Ricardo G. Huerta Niño is a Lecturer in the Global Poverty & Practice minor, and has taught at UC Berkeley’s Department of City and Regional Planning and San Francisco State’s Urban Studies and Planning Department. He also has served as a Visiting Scholar at the Institute for the Study of Societal Issues and as an Affiliated Scholar at the Center for Research on Native American Issues. His most recent professional experience includes serving as a consultant for economic development with Kaiser Permanente, a consultant for city planning in San Rafael, and as Oakland’s Director of Collective Impact in the Office of the Mayor. His research and practice interests include community and economic development, environmental justice, public health, sustainable development, international development, philanthropy, planning theory, education, youth development, and ethnic studies. He received his PhD and MCP from the Department of City and Regional Planning at UC Berkeley and is also a graduate of UC Davis (BA), Stanford University (MA), and UC Berkeley’s International and Area Studies (MA).


Khalid Kadir

Khalid Kadir is a Lecturer at UC Berkeley, teaching in the Interdisciplinary Social Sciences Program as well as the College of Engineering. He is a recipient of the 2017 Distinguished Teaching Award, UC Berkeley’s most prestigious honor for teaching. As a faculty member in the Global Poverty and Practice Minor, Khalid teaches sections of GPP 105 and GPP 196.  In addition to his technical work as an engineer, Khalid studies the broader implications of water and wastewater treatment and how these relate to international development and poverty alleviation. In this vein his work focuses on the role of expertise in water related development projects and how “expert” knowledge plays a role in the politics of development. He holds a B.S.E. in Mechanical Engineering from University of Michigan, Ann Arbor and a M.S.E. and Ph.D. in Civil and Environmental Engineering from UC Berkeley.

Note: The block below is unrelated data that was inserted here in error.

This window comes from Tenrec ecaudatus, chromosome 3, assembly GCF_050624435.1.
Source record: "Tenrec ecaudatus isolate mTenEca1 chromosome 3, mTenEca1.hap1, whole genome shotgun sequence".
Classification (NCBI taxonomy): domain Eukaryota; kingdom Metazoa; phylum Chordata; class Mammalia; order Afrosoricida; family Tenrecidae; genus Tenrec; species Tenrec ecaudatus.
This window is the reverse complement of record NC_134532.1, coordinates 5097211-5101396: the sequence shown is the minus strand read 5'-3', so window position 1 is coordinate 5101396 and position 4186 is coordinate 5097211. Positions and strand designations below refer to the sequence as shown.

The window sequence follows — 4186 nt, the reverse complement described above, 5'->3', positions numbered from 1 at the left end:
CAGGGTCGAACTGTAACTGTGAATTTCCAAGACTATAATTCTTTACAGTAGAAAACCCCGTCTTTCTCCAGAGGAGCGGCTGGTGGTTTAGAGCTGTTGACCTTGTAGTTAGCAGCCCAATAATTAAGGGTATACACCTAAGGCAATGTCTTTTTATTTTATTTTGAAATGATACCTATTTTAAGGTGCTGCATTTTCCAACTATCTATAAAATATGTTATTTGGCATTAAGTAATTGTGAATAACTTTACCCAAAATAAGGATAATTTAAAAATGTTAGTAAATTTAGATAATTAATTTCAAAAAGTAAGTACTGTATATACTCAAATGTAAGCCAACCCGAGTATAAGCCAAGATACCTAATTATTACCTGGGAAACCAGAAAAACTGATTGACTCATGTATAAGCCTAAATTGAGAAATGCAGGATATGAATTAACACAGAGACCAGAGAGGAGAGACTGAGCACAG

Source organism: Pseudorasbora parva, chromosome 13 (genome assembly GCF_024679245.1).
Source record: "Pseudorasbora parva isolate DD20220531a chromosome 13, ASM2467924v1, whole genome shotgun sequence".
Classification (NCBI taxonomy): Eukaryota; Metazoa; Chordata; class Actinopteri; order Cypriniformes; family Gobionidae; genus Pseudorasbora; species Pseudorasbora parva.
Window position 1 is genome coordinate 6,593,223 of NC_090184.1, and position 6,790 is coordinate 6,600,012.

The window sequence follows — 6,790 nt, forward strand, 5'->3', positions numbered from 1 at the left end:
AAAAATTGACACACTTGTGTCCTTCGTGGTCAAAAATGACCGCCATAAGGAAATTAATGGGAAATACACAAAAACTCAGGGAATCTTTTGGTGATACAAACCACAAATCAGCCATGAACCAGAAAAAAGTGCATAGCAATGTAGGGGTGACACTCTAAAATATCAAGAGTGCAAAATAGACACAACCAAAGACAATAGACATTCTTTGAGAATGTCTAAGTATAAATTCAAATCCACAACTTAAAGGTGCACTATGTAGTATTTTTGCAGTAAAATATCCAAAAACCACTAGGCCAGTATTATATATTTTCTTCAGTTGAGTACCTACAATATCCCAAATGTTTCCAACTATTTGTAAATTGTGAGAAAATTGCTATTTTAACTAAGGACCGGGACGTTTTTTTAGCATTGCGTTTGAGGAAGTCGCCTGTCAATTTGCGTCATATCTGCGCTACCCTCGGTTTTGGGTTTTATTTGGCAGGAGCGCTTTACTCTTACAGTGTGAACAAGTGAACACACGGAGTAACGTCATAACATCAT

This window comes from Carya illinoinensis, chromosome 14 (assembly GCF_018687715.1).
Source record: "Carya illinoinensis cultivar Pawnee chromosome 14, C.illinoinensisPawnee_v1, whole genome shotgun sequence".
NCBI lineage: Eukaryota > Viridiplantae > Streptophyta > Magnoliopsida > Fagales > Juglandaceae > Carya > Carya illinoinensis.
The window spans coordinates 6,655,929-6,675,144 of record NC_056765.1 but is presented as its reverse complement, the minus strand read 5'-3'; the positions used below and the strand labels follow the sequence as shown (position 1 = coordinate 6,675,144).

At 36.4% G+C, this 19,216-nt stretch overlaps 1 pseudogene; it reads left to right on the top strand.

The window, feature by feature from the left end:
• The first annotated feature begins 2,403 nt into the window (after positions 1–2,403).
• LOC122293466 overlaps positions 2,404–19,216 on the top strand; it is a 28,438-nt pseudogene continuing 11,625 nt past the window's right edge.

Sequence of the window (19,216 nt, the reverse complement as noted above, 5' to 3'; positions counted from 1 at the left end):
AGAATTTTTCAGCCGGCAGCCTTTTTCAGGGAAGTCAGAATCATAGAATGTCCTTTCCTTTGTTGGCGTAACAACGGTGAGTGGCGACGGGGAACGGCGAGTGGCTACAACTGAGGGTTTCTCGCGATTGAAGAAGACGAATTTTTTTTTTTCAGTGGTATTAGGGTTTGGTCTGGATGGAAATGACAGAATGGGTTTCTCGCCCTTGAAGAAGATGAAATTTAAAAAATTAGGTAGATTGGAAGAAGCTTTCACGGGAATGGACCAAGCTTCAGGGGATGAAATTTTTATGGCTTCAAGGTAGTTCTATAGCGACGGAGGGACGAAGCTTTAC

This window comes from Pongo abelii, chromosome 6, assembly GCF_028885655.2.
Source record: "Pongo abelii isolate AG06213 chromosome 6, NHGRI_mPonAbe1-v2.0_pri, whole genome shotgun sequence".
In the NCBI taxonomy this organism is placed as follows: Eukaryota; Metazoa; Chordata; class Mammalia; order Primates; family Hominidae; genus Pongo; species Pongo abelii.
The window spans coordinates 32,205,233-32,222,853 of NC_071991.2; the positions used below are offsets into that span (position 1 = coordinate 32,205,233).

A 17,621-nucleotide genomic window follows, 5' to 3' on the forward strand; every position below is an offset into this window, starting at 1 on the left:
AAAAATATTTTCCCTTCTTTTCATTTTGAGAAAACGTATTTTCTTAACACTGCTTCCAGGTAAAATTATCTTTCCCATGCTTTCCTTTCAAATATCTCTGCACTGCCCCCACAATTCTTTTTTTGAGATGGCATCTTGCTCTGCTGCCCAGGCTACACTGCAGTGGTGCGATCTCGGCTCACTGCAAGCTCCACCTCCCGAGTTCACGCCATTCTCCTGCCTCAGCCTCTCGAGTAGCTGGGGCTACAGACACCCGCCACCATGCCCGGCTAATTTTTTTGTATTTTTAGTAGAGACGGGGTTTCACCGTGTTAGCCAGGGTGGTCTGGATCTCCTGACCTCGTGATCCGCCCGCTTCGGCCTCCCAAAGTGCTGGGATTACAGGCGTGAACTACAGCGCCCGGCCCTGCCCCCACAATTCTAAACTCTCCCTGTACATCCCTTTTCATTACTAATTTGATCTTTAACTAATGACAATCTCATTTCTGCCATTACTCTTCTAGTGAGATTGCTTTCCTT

Cecilia Cissell Lucas

Cecilia Lucas is a Lecturer in the UC Berkeley Peace and Conflict Studies Department and Global Poverty & Practice minor, where she teaches sections of GPP 196. Her interdisciplinary research sits at the intersection of Education, Ethnic Studies and Performance Studies, and examines issues related to white U.S. citizens’ engagement with racial justice and decolonization projects. She received her M.A. and Ph.D. from the Social and Cultural Studies program at UC Berkeley’s Graduate School of Education and holds a BFA in Theater and Performance Studies from the University of Illinois at Urbana-Champaign.


Clare Talwalker

Clare Talwalker is a Lecturer in Global Studies and Political Economy and core faculty for the Global Poverty & Practice minor. She is co-editor with Ananya Roy of the UC Press book series Poverty, Interrupted. Trained in cultural anthropology, her research focuses on India, social inequalities, and postcoloniality. She writes also about student engagement in aid work and poverty alleviation. She offers classes on ethnographic methods, political economy, the anthropology of liberal human rights, and India. Talwalker grew up in Mumbai, India. She earned a B.A. at Dartmouth College and her Ph.D. at Duke University.